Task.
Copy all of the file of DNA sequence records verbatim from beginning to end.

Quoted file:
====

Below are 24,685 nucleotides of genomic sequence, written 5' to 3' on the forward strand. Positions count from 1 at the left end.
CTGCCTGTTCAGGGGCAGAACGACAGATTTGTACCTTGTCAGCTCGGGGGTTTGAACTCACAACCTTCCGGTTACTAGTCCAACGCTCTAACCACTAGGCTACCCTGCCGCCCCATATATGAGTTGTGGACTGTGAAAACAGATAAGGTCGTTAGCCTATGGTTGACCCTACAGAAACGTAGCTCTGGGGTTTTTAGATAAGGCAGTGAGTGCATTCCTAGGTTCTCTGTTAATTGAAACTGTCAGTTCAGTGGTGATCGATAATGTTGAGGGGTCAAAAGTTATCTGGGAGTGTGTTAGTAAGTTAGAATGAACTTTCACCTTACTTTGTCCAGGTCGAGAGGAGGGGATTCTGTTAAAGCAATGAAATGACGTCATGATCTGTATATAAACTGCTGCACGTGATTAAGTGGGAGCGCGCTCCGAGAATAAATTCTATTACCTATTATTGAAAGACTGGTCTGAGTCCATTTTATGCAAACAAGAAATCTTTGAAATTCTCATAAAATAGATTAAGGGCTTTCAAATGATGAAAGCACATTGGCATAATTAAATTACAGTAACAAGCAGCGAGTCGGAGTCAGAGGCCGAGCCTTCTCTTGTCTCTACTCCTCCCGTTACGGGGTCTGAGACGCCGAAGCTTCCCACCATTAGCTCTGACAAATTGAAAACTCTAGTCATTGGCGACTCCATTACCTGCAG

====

Below are 24,685 nucleotides of genomic sequence, written 5' to 3' on the forward strand. Positions count from 1 at the left end.
CTGCCTGTTCAGGGGCAGAACGACAGATTTGTACCTTGTCAGCTCGGGGGTTTGAACTCACAACCTTCCGGTTACTAGTCCAACGCTCTAACCACTAGGCTACCCTGCCGCCCCATATATGAGTTGTGGACTGTGAAAACAGATAAGGTCGTTAGCCTATGGTTGACCCTACAGAAACGTAGCTCTGGGGTTTTTAGATAAGGCAGTGAGTGCATTCCTAGGTTCTCTGTTAATTGAAACTGTCAGTTCAGTGGTGATCGATAATGTTGAGGGGTCAAAAGTTATCTGGGAGTGTGTTAGTAAGTTAGAATGAACTTTCACCTTACTTTGTCCAGGTCGAGAGGAGGGGATTCTGTTAAAGCAATGAAATGACGTCATGATCTGTATATAAACTGCTGCACGTGATTAAGTGGGAGCGCGCTCCGAGAATAAATTCTATTACCTATTATTGAAAGACTGGTCTGAGTCCATTTTATGCAAACAAGAAATCTTTGAAATTCTCATAAAATAGATTAAGGGCTTTCAAATGATGAAAGCACATTGGCATAATTAAATTACAGTAACAAGCAGCGAGTCGGAGTCAGAGGCCGAGCCTTCTCTTGTCTCTACTCCTCCCGTTACGGGGTCTGAGACGCCGAAGCTTCCCACCATTAGCTCTGACAAATTGAAAACTCTAGTCATTGGCGACTCCATTACCTGCAG